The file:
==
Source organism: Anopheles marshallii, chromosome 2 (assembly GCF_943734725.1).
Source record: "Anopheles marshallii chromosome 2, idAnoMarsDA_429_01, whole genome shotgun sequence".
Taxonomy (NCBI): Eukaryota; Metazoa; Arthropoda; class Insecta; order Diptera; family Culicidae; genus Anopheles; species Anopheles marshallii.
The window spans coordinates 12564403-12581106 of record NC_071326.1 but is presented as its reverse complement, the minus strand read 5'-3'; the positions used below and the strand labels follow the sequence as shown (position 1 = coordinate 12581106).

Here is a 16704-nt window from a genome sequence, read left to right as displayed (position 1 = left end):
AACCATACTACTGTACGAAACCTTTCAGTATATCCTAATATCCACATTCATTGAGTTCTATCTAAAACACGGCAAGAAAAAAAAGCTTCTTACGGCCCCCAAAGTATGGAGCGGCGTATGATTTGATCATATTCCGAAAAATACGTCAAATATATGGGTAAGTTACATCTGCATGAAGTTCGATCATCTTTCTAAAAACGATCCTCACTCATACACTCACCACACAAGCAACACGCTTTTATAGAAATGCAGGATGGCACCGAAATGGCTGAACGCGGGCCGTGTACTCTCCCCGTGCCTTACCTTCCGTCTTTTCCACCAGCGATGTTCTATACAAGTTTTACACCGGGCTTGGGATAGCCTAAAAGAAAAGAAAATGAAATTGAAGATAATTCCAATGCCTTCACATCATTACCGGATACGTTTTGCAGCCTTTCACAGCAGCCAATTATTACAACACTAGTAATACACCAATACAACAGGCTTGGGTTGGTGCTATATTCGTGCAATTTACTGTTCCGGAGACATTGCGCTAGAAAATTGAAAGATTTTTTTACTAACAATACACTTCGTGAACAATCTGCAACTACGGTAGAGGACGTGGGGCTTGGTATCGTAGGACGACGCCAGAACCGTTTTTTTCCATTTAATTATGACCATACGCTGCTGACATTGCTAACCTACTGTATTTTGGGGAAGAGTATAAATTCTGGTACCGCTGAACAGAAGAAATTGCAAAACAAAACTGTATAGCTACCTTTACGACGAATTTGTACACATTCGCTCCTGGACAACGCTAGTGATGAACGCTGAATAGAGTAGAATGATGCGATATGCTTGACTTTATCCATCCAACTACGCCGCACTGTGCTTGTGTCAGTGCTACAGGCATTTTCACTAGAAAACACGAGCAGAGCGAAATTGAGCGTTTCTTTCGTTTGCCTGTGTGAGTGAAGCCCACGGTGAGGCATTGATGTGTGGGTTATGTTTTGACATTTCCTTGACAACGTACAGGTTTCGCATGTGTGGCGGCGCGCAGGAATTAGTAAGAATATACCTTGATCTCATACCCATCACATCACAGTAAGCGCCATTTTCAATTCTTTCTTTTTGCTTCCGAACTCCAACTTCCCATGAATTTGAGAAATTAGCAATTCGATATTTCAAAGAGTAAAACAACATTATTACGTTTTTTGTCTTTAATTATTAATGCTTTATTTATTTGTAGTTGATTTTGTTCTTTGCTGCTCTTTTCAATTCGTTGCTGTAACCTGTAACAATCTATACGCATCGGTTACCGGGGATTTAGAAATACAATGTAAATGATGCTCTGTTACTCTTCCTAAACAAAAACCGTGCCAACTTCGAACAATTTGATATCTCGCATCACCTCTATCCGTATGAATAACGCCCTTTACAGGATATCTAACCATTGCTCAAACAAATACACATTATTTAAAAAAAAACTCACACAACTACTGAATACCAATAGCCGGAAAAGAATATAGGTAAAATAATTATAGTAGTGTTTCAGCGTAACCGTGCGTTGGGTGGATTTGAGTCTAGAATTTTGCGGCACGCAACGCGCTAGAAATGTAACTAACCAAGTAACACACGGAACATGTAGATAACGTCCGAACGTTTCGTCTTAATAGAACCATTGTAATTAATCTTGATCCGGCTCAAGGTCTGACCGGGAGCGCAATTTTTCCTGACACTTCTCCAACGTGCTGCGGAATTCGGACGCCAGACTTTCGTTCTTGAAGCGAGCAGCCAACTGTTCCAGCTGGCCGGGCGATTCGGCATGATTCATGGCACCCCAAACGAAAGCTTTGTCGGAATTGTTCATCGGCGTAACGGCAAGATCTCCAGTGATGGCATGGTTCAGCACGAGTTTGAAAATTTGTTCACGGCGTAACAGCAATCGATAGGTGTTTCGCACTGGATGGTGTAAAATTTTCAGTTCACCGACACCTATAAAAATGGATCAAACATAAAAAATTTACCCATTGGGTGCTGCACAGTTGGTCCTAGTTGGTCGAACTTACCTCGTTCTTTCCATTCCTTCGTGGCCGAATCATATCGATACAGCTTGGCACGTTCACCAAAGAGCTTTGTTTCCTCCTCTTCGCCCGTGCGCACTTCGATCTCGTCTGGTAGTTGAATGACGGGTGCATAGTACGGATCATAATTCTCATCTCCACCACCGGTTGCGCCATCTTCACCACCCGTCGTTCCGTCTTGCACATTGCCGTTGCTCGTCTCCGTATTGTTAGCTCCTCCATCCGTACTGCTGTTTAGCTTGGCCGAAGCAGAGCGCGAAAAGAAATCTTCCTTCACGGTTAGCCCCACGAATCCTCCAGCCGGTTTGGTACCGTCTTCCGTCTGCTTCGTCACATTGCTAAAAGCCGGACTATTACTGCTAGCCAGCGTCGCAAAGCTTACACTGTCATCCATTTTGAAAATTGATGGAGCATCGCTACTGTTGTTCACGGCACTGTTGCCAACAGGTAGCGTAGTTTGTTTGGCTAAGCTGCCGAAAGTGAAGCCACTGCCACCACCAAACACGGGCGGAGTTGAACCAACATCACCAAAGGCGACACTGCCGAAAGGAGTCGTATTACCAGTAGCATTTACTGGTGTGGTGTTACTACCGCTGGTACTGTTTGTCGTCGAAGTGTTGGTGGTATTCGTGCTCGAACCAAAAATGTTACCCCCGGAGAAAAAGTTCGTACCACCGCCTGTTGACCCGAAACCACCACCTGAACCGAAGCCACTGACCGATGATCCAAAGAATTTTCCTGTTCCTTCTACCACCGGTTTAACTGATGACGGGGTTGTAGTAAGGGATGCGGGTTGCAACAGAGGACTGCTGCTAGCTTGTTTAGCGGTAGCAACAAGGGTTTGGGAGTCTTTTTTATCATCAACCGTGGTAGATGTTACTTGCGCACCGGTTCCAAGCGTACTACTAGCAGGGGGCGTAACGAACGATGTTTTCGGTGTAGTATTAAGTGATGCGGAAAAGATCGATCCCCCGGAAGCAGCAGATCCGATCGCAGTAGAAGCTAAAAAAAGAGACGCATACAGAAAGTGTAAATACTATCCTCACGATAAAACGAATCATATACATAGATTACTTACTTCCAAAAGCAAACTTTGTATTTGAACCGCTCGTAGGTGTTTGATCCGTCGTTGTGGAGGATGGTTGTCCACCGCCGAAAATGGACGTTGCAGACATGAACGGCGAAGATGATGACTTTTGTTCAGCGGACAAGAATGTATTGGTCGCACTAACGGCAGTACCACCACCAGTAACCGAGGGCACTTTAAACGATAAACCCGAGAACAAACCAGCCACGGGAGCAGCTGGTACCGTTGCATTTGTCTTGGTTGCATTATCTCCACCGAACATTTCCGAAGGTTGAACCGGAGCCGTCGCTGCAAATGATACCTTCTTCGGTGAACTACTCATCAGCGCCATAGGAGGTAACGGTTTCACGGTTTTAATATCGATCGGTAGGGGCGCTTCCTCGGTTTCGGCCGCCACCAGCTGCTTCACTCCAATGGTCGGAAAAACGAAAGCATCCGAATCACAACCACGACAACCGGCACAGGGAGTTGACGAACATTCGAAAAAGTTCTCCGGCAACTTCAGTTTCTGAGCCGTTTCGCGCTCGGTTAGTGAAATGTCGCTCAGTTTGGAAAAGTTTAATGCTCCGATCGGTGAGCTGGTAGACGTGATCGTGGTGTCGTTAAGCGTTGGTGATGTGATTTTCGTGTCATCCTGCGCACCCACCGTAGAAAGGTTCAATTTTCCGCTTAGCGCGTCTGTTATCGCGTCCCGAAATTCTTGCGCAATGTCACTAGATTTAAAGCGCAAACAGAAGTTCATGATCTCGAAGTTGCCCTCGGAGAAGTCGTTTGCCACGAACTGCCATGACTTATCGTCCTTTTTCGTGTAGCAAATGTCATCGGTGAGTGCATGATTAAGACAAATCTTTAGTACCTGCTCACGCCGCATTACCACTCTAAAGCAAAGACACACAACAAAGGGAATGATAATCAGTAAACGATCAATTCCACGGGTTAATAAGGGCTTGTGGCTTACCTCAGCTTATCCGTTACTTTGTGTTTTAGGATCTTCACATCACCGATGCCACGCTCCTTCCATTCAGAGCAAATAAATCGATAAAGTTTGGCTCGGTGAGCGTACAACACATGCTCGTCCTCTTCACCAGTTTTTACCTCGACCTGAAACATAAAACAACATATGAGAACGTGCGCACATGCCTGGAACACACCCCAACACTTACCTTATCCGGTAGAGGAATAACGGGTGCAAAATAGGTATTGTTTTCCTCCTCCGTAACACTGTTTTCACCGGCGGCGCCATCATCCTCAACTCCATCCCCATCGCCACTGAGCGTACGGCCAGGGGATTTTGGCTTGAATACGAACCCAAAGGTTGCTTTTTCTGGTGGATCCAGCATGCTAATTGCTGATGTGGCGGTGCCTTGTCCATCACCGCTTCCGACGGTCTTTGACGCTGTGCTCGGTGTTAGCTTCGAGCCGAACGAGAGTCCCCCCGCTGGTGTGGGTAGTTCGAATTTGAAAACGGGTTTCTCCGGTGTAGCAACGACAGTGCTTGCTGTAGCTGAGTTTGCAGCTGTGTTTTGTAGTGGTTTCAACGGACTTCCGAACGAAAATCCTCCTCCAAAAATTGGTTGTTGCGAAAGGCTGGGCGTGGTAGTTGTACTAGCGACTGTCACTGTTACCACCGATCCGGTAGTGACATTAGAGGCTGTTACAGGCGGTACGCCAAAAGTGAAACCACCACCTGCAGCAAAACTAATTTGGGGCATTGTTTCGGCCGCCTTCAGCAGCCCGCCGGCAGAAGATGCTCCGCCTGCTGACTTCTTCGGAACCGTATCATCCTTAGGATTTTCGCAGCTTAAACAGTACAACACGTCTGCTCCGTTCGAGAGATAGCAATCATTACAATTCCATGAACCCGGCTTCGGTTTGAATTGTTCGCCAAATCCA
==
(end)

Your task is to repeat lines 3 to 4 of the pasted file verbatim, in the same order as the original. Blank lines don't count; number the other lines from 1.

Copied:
Taxonomy (NCBI): Eukaryota; Metazoa; Arthropoda; class Insecta; order Diptera; family Culicidae; genus Anopheles; species Anopheles marshallii.
The window spans coordinates 12564403-12581106 of record NC_071326.1 but is presented as its reverse complement, the minus strand read 5'-3'; the positions used below and the strand labels follow the sequence as shown (position 1 = coordinate 12581106).